Total Pageviews

Sunday, April 10, 2011

Friendship, Privacy, and the 21st century.

I am currently sitting outside, squinting to see my computer screen, and discussing friendship with Gui Gui. He's tired, after last night's festivities, and playing, as per usual, something on his Iphone. Sharing a boyfriend with a piece of technology is difficult, so here I sit.

The French have a reputation for being closed off and cold. I have read, and heard, that a major issue between the French and Americans originates because of how open and bubbly Americans are, supposedly the French find this insincere and off-putting. I don't agree with this, necessarily. The French I have met, as of recently, have been friendly and inviting. Even Gui Gui's female friends (after two or three times of hanging out) do the bisou and talk pleasantly with me.

But, one thing I have noticed, comes from a good friends of mine--Facebook. Gui Gui and I, obviously are friends on Facebook. And although I have spent much time with his friends, the only "friend" we have in common, is one of mine. I actually don't care that much, but I do think it's an interesting manifestation of the French friendship. For example, when I have met friends of Tati's, who are mostly Spanish, or hispanophone, they have friended me, or accepted a friend request immediately. Now, I'm not naive enough to believe that your friend status on Facebook actually matters, at all. But I do find it interesting, that one of my friends here, who has apparently stopped speaking to me, is friends with me on facebook, while one of Gui Gui's best friend, whom I've met and spent time with and would call a friend, has yet to accept me.

In turn, because I had Facebook when I was 18, before it got as huge as it is now, and during those precious first months of college, when you want to befriend the world, I have something like 800 friends. Gui Gui, everytime he see this number he tellls me "Mais putain! Porquoi t'as autant d'amis? Tu les vraiment connais?" And then I try to explain how back in the day, things were different.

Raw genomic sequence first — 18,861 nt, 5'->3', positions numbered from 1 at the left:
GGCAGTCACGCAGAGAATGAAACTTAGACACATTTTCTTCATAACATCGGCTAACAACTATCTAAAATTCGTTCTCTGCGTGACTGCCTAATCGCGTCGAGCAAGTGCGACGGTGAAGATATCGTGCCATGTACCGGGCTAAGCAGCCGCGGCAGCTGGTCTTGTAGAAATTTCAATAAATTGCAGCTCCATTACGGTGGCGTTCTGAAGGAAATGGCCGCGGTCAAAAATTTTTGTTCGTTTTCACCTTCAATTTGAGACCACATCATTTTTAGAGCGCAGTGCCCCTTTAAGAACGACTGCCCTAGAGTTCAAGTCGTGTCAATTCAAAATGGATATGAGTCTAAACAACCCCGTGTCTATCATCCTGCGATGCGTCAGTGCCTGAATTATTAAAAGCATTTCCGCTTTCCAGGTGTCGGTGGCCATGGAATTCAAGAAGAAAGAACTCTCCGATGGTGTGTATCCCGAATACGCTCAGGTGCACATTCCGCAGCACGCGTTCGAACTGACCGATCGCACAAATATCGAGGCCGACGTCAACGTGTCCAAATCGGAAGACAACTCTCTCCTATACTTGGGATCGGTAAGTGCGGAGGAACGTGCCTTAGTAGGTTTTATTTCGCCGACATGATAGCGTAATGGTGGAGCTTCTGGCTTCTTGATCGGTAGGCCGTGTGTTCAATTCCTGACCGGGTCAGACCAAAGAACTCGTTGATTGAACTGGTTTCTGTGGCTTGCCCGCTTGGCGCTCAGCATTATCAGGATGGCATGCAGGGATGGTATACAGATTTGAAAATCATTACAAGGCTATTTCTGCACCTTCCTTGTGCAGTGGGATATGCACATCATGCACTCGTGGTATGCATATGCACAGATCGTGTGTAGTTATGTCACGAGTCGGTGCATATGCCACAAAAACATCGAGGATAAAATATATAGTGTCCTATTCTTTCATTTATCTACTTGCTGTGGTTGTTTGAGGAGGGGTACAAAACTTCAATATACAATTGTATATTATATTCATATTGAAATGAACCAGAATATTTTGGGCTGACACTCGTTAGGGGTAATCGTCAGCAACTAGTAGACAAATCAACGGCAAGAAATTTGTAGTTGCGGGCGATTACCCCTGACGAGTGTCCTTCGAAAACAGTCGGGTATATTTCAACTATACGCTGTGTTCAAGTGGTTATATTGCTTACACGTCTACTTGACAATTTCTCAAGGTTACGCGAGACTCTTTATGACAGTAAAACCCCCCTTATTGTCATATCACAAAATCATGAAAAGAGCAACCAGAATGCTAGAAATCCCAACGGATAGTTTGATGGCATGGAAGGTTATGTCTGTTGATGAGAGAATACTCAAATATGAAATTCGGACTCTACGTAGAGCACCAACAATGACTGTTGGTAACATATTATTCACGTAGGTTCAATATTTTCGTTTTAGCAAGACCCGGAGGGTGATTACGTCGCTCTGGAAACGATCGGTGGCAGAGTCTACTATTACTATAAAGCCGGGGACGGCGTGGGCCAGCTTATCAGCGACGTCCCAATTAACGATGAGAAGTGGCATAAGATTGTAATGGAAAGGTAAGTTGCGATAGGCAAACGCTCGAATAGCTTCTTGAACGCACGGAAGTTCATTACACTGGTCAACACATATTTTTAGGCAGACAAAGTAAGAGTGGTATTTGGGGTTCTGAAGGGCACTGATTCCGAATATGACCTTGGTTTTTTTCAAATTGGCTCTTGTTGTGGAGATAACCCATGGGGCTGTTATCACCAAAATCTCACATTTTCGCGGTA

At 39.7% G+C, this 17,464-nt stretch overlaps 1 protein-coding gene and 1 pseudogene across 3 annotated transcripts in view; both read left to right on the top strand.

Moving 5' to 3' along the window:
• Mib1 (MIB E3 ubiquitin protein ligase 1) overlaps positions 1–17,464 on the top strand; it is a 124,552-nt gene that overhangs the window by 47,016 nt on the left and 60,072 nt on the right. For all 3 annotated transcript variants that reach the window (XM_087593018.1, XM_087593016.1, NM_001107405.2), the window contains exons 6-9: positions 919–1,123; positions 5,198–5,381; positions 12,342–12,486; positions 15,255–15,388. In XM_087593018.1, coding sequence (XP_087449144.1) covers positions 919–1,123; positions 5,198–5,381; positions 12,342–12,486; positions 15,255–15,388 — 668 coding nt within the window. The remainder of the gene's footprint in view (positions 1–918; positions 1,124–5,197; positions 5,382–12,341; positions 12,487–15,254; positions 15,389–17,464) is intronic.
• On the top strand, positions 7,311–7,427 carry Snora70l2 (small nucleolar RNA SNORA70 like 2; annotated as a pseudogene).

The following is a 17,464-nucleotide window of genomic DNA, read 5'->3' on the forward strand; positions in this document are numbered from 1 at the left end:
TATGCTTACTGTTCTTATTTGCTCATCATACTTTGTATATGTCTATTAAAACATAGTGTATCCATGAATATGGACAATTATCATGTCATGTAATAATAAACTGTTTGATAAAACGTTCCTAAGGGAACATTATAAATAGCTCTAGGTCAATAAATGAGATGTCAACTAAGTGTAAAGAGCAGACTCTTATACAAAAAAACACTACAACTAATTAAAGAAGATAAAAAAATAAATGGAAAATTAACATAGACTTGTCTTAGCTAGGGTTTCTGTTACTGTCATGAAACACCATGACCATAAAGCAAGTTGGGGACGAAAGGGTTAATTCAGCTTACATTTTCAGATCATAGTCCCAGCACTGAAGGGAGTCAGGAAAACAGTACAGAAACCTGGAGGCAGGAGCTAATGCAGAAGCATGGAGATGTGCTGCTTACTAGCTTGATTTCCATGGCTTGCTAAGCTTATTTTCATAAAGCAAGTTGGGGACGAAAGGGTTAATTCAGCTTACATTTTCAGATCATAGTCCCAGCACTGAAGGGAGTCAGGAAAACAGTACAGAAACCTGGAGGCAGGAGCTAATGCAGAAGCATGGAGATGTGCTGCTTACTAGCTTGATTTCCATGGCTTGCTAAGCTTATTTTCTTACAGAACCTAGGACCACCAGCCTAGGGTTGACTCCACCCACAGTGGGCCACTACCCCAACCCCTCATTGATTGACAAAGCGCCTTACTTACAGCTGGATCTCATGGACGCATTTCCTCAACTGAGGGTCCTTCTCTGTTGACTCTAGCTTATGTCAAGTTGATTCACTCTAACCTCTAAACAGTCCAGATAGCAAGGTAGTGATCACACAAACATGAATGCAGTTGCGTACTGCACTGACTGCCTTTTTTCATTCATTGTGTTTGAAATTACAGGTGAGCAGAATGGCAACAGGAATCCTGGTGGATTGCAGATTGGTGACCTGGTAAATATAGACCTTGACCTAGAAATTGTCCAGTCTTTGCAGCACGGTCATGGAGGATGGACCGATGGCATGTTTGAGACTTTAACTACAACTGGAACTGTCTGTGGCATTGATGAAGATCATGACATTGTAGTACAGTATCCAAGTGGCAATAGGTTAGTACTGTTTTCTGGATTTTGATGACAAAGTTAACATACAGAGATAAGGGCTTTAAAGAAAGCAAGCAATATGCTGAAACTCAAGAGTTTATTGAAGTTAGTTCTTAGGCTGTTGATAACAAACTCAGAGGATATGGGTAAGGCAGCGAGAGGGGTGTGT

It's funny though, when one of my friends friended him, he turned to me, bewildered, and asked why she had done that. As an American, I would never think that this was bizarre. You meet someone, that is friends with one of your friends, maybe you don't have their phone number, but you could get in contact through facebook. Or, if you're like me, and you do your study abroad in South America, you keep in contact with everyone that you met, because you never know what country you may end up in.

I guess that's where privacy comes in play. The French view of privacy, is something that I have a bit of a hard time understanding. In the US, there are a few issues that seem to be always in the news, and something that everyone has an opinion on. Some examples-gun control, abortion, the first ammendment. In France, an issue that comes up frequently, is privacy. I was at Gui Gui's house yesterday, watching TV with him and his brother. The feature story, was about spam phone calls and text messages. Apparently, companies get a hold of a phone number and sell them. Then, for reasons incomprehensible to me, someone out there created a business model that involves texting these numbers saying something along the lines of "Hey, it's a sexy woman, give me a call, and we can meet for a drink sometime." You call this 089 number, and basically pay out the ass. And, as it's still going on, it's apparently lucrative...Whatever.

Anyway, so as this has become quite a nuisance, the program continued to show a man who's job it was to combat this spam plague. He basically spent all day calling numbers and then cutting the line if they were for spamming.

Now, it's important to keep the following in mind a)I have done no actual research, which is the glory of having a blog and b) it's been a while since I've watched a feature new story like this in the US so therefore c) I could be wildly off base here BUT, I can't see this happening in the US. Spam exists, and I would have never even thought about trying to cut off the source, because they're just doing business right? (yeeeah capitalism) Yes, you get spammed, but, can't you just delete the text message? In France, you know that all cell phones start with a 06, or more recently 07, so if you see that the number isn't one of those, and you don't know the person, isn't it obvious? But here, the issue all stems back from the numbers being sold by companies. Their privacy has been violated, and here comes the French to intervene.

So, with this mentality floating around, no wonder Gui Gui is immediately suspicious of people out there seeing his facebook. I don't care, I don't have anything on there that I would feel necessary to hide, more than that....

I want people to read this blog, so go ahead Mark Zuckerberg, SELL ME.

No comments:

Post a Comment